Reviewed by Jowana Bueser


By Sarah Sparrow
400 pp. Blue Rider Press.

Flemish painter Peter Paul Rubens created the Massacre of Innocents; taking inspiration from the biblical tale of King Herod and his barbaric order of killing babies to prevent the prophesied Christ to ascend the throne. True to his Baroque form, Rubens characterized the horrors of the massacre with compelling detail and dramatic flair. The gamut of emotions ran from madness to resignation, from callousness to compassion, and from hope to desperation. These same emotions fueled the characters in A Guide for Murdered Children, a paranormal thriller from Sarah Sparrow. The premise is original as it is intriguing: the souls of murdered children take residence in adult bodies to seek justice. However, the concept, while ripe for parallelisms and symbolisms, could crumble in the hands of lesser mortals. Thus, it is the task of the author to present a gripping crime procedural, build a graspable supernatural lore, and capture grounded comparisons to reality.

In a small cul-de-sac in Saggerty Falls, Michigan, siblings Troy and Maya rode their bicycles like they do on any normal day. But on one particular day, they met a monster, disappeared, and left their parents broken. Detective Willow Millard Wylde used to live in the same cul-de-sac, until he decided to squander his brilliant career and stable marriage. Upon completing rehabilitation, he is determined to make the most of his second chance at life. Battered but optimistic, he returns to Saggerty Falls to pick up the fragments Troy and Maya left and bring closure to fractured hearts. Most crimes are unspeakable but none more so than the murder of a child. One line in the book perfectly sums it up, “Is there a hell more specific than the chaos following the disappearance of a child?” The decision to choose the murder of siblings in a close neighborhood guarantees emotional trauma and personal drama other forms of crime cannot afford. The non-linear narration and the almost haphazard introduction of characters are but meticulous plot construction. Certain critical details are hidden beneath torrents of description and pop cultural references that materialize at surprising moments. The author made judicious choices in establishing the premise and manipulating the plot leading to a pleasing end.

Incorporating supernatural elements in an established genre like crime fiction requires deft craftsmanship. Careful construction of rules is required to ensure comprehensible paranormal rules. The author developed simple but elegant concepts like “tenants”, “porters”, and “moment of balance” to illustrate the process of dead children inhabiting bodies to seek justice and retribution. The procedure matters a lot because the title itself promises a guide for murdered children. Natural progression dictates something goes amiss in the guide to stir the plot. The moment things go, to quote the book, “haywire” is when the story truly picks up. You get caught up in the mystery and start asking questions each time a chapter ends in a cliffhanger. Cleverly, some of the characters are also clueless with their proximity to the paranormal and end up figuring their mysteries along with the readers. On the surface, some of the characters seem like boilerplate crime fiction staples but they are afforded with arcs and three-dimensionality. Keeping the supernatural simple enough to understand permits the author to immerse deeper into the crime in question and the personal tragedies of the main characters. But this does not mean it lacks horror because the simmering dread throughout the pages lingers in the imagination.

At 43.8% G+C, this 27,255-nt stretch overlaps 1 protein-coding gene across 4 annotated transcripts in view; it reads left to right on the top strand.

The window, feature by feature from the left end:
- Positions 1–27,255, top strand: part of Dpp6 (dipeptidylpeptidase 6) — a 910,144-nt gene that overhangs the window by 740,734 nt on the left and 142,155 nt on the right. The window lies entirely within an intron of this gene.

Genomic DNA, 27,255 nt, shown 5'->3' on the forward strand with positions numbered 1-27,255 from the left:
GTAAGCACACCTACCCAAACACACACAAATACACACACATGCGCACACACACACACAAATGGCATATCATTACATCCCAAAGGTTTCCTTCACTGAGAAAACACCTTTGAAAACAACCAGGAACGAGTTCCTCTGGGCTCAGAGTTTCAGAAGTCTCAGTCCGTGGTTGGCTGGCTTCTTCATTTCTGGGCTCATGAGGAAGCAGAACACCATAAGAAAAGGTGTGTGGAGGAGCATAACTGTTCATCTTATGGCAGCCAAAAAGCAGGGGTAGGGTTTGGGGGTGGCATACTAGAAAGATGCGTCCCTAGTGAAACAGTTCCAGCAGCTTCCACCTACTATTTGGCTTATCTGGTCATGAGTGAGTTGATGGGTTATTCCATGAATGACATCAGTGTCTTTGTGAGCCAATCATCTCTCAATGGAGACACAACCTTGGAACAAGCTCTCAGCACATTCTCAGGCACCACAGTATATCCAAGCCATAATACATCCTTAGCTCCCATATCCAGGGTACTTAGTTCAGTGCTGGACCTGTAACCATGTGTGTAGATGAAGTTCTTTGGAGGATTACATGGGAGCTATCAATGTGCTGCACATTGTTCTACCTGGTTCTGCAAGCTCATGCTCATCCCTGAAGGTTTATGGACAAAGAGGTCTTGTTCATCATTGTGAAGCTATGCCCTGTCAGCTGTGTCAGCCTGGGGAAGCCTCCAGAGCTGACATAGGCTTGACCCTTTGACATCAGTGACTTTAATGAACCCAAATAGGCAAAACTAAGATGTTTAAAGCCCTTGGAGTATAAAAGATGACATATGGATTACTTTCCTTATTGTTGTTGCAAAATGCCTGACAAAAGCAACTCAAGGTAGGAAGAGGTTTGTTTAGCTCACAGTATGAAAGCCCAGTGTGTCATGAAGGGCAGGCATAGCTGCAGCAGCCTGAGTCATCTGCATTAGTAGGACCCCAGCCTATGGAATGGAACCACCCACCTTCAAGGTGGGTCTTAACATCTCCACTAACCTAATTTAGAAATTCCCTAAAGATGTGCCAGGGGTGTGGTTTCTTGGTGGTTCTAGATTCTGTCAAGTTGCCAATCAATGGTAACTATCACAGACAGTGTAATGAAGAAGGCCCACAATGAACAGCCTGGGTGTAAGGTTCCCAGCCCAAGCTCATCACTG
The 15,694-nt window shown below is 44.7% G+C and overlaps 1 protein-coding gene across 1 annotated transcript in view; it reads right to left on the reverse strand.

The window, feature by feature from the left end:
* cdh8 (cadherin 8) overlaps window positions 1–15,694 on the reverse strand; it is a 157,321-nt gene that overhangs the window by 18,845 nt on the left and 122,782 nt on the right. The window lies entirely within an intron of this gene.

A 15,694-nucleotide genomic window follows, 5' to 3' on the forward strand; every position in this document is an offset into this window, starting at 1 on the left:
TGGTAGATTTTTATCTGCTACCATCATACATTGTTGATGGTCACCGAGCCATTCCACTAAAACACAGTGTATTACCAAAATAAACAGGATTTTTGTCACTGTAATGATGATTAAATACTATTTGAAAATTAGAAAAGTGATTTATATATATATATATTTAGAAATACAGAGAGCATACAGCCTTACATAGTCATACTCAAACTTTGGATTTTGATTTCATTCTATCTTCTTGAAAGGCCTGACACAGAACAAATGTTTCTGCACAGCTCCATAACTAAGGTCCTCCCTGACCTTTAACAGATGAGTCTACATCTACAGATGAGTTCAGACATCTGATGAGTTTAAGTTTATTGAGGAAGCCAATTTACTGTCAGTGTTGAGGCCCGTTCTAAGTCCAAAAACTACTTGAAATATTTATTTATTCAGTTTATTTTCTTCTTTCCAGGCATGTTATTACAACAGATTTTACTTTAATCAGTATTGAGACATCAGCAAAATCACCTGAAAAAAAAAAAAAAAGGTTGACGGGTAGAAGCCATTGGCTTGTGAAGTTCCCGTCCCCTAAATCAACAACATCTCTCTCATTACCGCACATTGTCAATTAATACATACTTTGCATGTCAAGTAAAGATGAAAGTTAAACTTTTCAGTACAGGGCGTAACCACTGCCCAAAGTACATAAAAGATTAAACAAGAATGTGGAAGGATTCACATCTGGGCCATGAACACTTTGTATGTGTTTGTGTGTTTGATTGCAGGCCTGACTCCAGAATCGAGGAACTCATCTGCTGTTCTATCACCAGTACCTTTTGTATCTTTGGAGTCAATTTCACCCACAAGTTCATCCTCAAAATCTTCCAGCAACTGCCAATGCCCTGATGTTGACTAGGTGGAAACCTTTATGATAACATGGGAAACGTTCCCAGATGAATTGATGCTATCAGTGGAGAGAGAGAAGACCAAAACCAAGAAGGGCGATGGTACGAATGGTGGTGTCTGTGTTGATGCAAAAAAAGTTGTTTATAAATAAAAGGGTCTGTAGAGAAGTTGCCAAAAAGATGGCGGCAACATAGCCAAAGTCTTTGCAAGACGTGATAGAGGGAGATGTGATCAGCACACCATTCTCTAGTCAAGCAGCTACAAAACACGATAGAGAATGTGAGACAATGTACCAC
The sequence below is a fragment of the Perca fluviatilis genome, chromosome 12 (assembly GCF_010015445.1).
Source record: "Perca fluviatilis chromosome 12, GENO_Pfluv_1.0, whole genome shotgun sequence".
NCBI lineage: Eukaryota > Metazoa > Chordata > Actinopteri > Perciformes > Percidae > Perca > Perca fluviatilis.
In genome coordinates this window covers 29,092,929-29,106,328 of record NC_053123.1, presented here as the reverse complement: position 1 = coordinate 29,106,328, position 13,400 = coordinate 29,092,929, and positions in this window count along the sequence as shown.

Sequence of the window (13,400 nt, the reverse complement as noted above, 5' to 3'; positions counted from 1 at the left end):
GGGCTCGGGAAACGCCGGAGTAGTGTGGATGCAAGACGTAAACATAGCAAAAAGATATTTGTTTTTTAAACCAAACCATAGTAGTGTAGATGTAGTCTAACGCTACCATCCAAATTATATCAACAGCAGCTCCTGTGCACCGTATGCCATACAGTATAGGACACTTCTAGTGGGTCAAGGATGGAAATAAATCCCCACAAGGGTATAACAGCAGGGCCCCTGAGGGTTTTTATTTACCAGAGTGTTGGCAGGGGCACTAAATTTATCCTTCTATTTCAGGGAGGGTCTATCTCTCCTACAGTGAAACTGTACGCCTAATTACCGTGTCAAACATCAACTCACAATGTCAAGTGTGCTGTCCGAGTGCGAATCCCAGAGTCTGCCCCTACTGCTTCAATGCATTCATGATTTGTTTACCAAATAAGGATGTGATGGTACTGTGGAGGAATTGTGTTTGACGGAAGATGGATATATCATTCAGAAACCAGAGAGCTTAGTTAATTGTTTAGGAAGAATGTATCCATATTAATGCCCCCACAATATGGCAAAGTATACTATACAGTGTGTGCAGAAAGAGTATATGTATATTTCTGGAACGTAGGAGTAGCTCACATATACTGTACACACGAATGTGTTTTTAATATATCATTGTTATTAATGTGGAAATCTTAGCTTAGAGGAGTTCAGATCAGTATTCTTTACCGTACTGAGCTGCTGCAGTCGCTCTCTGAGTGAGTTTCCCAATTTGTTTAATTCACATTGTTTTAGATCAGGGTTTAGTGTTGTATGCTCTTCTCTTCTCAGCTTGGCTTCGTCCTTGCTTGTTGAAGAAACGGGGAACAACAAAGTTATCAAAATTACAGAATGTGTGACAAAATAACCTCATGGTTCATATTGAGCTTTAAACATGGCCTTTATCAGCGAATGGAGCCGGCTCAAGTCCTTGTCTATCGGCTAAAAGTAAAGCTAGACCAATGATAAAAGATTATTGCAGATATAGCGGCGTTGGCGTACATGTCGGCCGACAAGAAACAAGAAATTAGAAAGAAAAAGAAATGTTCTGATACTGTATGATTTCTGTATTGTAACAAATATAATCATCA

Horror is simply drama with supernatural elements. The paranormal punctuates the point of the story. Surprisingly, the author made the point in the first chapter. Justice provides closure but closure is not about feeling good. Justice is a return to balance or as the guide puts it, a moment of balance. A Guide for Murdered Children is a treatise on justice – its importance, its process, its consequences, and its aftermath. Each character is related to the case in contrasting degrees and their process of seeking closure highlights the different shades of justice. The truth is, justice is not a one-size-fits-all affair because humans tend to customize their process of acceptance.

The cover design of A Guide for Murdered Children belies its depth: pink salmon mimicry of mimeographed stapled brochure, punctured with glitter-glued stars and unicorn, printed in criminal Comic Sans, and scribbled underneath is “Sarah Sparrow”. A quick trip to Google will yield little to no results of Sarah Sparrow. The book assures readers that Sparrow is a “pseudonym for a distinguished award-winning novelist”. There are specific reasons authors choose to publish under a different name. In the case of an established author, the commonplace reason is to negate comparisons with their past works. Familiarity not only breeds contempt but also stereotypes. A Guide for Murdered Children requires a confident author to sail through its intricacies. Fortunately, our mysterious sparrow is up to the task.


A Guide for Murdered Children by Sarah Sparrow is available at Fully Booked stores and Fully Booked Online.

Jowana applied as a research assistant for Hogwarts but was rejected because her natural sarcasm is considered a form of dark arts. She has since harnessed her powers working as a social media manager for almost a decade. Books keep her calm from the madness and the sameness of life. You can find her on Twitter @jowana.

[Thoughts and views expressed in this article are those of the author and do not necessarily reflect the views of Fully Booked. Then again, we love our authors anyway.]

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